Let me ask you a question. How fast are you moving when you sit still?

Well at the equator the earth is turning at 1000 miles an hour. Then it is going at 18.5 miles a second or 66,600 miles an hour round the sun. The sun is moving at 43,000 miles per hour and orbiting the galaxy at 483,000. Finally the Milky Way, our galaxy is traveling at 1.3 million miles per hour. So you might be traveling at up to 1 million 893 thousand 600 miles an hour! And all without crashing!

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‘Beautiful rainbow over Oswaldtwistle this morning: a reminder of God’s promise to Noah in Genesis!’ Posted By Rick Ormrod

That is the promise of God. The Word of God which ordered all things at the beginning teaches the planets their dance. We can describe it through the laws of physics or the beauty of poetry, but what has opened the human mind to the wonders of creation is faith in a faithful God. We believed first that ‘As long as the earth endures, seedtime and harvest, cold and heat, summer and winter, day and night will never cease.’ Then trusting that the world would go on going on, that is could make séance, we began to glimpse the laws of gravity and thermodynamics and quantum physics. God promises to keep the earth spinning until its natural end.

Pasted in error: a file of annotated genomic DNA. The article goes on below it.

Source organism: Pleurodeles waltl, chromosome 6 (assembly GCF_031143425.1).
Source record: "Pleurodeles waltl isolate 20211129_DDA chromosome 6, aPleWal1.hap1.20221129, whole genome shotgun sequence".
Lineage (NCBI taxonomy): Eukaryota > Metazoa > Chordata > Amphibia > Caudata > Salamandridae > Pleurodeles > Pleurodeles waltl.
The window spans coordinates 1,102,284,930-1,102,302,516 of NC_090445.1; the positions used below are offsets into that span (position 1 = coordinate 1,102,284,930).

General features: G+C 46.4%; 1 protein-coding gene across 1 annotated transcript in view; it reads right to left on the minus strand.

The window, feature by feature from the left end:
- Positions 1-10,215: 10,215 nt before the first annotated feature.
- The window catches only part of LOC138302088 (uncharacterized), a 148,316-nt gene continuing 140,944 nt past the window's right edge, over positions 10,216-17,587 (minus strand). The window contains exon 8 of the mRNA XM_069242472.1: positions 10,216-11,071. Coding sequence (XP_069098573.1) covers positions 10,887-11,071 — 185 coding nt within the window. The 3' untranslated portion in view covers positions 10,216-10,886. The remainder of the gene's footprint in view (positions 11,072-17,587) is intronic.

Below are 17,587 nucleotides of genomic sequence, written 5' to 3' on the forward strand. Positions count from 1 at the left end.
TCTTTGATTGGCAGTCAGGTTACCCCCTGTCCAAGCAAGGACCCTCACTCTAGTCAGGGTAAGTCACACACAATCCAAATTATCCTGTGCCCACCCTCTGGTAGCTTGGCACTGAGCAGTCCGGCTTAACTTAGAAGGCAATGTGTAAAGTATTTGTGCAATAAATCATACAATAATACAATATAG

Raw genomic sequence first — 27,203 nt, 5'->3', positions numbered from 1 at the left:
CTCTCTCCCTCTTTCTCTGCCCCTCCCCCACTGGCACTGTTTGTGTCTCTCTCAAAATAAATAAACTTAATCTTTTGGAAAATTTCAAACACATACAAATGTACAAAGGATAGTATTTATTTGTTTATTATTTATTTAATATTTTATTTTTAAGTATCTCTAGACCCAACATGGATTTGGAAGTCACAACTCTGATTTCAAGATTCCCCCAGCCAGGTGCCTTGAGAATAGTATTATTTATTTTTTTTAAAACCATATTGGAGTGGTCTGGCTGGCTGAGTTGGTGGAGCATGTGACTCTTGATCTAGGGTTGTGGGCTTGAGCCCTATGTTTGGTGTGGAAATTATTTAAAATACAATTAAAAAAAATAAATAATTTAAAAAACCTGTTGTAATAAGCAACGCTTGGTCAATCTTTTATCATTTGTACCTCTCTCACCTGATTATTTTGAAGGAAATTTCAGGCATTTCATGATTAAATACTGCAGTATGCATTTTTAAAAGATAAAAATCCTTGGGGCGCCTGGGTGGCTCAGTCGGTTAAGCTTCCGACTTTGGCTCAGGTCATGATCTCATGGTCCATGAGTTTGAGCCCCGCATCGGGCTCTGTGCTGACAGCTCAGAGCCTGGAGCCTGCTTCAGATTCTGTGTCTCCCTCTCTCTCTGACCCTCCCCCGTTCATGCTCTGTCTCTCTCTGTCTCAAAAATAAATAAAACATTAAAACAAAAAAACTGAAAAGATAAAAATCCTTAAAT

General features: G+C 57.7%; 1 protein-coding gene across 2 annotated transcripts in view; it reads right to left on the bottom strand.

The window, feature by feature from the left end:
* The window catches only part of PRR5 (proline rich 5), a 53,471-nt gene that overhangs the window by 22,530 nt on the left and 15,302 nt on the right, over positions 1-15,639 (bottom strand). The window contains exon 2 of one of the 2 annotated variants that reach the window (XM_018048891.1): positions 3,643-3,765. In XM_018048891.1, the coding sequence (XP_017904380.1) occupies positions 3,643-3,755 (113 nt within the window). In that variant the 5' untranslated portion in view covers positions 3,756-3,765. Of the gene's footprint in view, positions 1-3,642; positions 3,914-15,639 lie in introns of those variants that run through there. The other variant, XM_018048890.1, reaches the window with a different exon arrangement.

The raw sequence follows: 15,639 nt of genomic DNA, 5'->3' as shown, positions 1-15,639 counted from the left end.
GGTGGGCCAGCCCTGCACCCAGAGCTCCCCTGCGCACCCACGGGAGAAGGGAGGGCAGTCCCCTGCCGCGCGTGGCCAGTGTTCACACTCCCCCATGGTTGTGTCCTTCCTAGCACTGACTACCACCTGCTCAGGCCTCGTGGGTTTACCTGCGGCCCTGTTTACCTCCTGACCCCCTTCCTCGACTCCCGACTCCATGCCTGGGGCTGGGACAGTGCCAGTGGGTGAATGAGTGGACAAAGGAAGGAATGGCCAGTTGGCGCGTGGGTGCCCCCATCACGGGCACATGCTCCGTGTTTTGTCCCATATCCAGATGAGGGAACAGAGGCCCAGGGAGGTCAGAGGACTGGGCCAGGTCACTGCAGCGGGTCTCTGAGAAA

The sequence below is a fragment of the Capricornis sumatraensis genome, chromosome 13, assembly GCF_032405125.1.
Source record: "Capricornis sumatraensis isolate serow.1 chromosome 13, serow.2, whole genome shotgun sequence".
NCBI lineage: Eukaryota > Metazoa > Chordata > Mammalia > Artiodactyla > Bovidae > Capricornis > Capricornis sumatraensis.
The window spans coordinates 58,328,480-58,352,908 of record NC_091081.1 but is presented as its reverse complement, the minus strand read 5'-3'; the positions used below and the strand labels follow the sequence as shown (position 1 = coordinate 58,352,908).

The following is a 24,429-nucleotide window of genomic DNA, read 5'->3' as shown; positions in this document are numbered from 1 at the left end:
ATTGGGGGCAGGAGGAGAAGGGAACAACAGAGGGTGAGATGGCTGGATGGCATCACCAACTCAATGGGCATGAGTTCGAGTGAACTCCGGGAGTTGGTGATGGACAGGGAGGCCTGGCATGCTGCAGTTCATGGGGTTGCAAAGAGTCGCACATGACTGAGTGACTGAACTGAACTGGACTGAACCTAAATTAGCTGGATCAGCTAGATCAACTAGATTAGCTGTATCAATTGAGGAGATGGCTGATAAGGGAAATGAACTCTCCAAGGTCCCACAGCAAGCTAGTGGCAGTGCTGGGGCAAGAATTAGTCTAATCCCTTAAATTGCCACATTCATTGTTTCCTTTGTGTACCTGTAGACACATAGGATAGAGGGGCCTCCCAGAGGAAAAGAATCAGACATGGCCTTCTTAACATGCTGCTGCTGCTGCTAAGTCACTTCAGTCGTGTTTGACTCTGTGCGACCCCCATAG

Secondly God promises blessing. God blesses Noah and his sons and then talks to them about earthmen’s relationship to the earth. In God’s new promise of blessing some things are very different to how they were in the beginning. The beasts, birds, creatures and fish, will fear and dread mankind. In the first plan, humans had the fruit to eat but now the animals will also be our food. This connects to the broken relationship with the soil which no longer grows enough since Cain spilt his brother’s blood. God may be blessing and restoring but spilt blood still has consequences. ‘Whoever sheds human blood, by humans shall their blood be shed; for in the image of God has God made mankind.’ This applies to animals as well as humans that kill. It is a natural law, one Christ teaches against, but it is still more measured than blood feuds and wars.